Sri Lanka’s Supreme Court on Wednesday barred former prime minister Mahinda Rajapaksa, ex-finance minister Basil Rajapaksa and former Central Bank Governor Ajith Nivard Cabraal from leaving the crisis-hit country till August 2, extending an overseas travel ban that was imposed till July 28.
The petition against them was filed by a group including former Chairman of the Ceylon Chamber of Commerce Chandra Jayaratne, former Sri Lanka swimming champion Julian Bolling, Jehan Kanagaratna and Transparency International Sri Lanka, according to news portal Colombo Gazette.
The petitioners claimed that the three persons were directly responsible for the unsustainability of Sri Lanka’s foreign debt, its debt default and the current economic crisis.
On July 15, Sri Lanka’s apex court had barred the trio from leaving the country till July 28, the report said. That ban has now been extended till August 2, it added.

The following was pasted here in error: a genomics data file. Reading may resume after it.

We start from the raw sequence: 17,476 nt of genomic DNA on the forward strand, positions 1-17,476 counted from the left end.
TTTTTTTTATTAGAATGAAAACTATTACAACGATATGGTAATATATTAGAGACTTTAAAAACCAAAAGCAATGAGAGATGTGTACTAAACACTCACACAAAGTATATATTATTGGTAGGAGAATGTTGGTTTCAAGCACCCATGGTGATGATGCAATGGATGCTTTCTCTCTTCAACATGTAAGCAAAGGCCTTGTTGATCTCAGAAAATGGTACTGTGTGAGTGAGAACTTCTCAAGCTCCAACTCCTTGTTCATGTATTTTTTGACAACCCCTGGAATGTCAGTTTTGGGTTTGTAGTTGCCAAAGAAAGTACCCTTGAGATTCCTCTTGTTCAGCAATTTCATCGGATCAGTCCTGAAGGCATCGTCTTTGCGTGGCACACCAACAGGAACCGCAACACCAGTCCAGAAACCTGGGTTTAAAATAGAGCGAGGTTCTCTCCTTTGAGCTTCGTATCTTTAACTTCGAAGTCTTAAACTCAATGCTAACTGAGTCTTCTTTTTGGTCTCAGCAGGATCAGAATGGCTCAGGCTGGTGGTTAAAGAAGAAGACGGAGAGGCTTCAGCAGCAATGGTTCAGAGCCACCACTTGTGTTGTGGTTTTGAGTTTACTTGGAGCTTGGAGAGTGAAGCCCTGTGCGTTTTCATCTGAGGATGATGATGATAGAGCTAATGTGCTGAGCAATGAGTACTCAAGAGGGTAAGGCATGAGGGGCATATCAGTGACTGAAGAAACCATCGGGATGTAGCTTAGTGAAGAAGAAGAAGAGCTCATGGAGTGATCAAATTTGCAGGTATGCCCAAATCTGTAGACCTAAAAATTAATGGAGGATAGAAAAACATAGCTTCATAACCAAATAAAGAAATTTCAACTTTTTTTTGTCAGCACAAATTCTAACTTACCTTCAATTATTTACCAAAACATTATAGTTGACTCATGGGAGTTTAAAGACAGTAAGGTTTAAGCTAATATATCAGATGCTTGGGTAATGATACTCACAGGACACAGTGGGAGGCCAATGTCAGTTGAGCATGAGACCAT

Earlier this month, Basil was prevented from leaving Sri Lanka following protests from passengers and officials at the Bandaranaike International Airport here in Colombo.
The former Finance Minister attempted to leave the airport lounge, before being spotted by passengers who began protesting. Eventually immigration officers stepped in and stopped him from leaving the country, amidst unprecedented anti-government protests.
Mahinda and Basil’s brother Gotabaya Rajapaksa, the former Sri Lankan President, arrived in Singapore on July 14 on a private visit from the Maldives after he fled his country to escape a popular uprising against his government's economic mismanagement.
He first fled to the Maldives on July 13 and from there he proceeded to Singapore the next day. Rajapaksa has been issued a new visa by Singapore, extending his stay in the country till August 11.
His visit pass has been extended by 14 days, The Straits Times newspaper reported.
Sri Lanka has seen months of mass unrest over the worst economic crisis and many blame the former government led by Rajapaksa and his family for mishandling the island nation's economy.
The government declared bankruptcy in mid-April by refusing to honour its international debt. The island nation of 22 million people, is under the grip of an unprecedented economic turmoil, the worst in seven decades, leaving millions struggling to buy food, medicine, fuel and other essentials.
Sri Lanka’s total foreign debt stands at USD 51 billion.